Role model<< 1.5°C
World
This rating indicates that a government’s NDC is more ambitious than what is considered a “fair” contribution: it is more than consistent with the Paris Agreement’s 1.5°C limit. No “role model” rating has been developed for the sectors.

Summary table

Paris Agreement

Indonesia’s NDC includes a unilateral reduction target of 29% below BAU emissions of GHGs, including land use, land use change, and forestry (LULUCF), by 2030, plus a conditional target of up to 41% reductions below BAU with sufficient international support.

There is a lack of clarity around the conditional target: while the text in the NDC reads up to 41% below BAU, a more detailed table includes reductions of 38%. Indonesia’s Third National Communication and Biennial Update Report have the same inconsistency (Republic of Indonesia, 2018b, 2018a; Tacconi, 2018). This difference raises questions on whether the country has plans to achieve the target established in its NDC or whether it has scaled down its already low ambition. The CAT presents the conditional target as a range to reflect this lack of clarity. The upper range is given by the 38% reduction presented in the NDC and the lower range assumes that the further emissions reduction required to reach the 41% target is expected from non-LULUCF sectors.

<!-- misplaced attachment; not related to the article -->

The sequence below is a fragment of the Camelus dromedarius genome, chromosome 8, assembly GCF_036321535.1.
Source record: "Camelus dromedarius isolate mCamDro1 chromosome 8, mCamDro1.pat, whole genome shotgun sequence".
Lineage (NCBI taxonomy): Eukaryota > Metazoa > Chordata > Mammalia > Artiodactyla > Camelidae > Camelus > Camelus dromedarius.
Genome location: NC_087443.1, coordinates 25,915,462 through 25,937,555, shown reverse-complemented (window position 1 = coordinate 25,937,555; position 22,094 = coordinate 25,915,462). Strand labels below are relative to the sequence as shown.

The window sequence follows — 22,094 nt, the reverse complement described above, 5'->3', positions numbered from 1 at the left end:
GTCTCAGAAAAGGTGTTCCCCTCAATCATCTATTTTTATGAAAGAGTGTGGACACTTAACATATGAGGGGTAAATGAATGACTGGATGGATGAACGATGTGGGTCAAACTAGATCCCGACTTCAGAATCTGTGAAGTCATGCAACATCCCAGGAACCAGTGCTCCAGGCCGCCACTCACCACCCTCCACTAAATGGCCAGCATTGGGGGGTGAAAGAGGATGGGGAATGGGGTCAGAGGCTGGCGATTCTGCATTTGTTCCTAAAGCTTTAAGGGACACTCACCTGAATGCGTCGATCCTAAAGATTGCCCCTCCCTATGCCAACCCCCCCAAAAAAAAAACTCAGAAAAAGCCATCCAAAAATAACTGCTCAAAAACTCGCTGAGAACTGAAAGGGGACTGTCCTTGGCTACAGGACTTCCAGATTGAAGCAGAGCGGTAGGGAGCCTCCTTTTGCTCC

Indonesia’s NDC specifies a BAU scenario and the contribution of different sectors to achieving the reductions below BAU. The absolute emissions levels resulting from the unconditional NDC reach 1,817 MtCO2e/year in 2030 excl. LULUCF, the conditional NDC leads to 1,629/1,723 MtCO2e/year excl. LULUCF. This means relative reductions of 16% and 24%/20% below BAU excl. LULUCF respectively and increase of 158% and 131%/145% compared to 2010 emissions levels excl. LULUCF. While the Indonesian NDC would lead to reductions in the LULUCF sector emissions, other emissions are still allowed to more than double compared to today’s levels by 2030.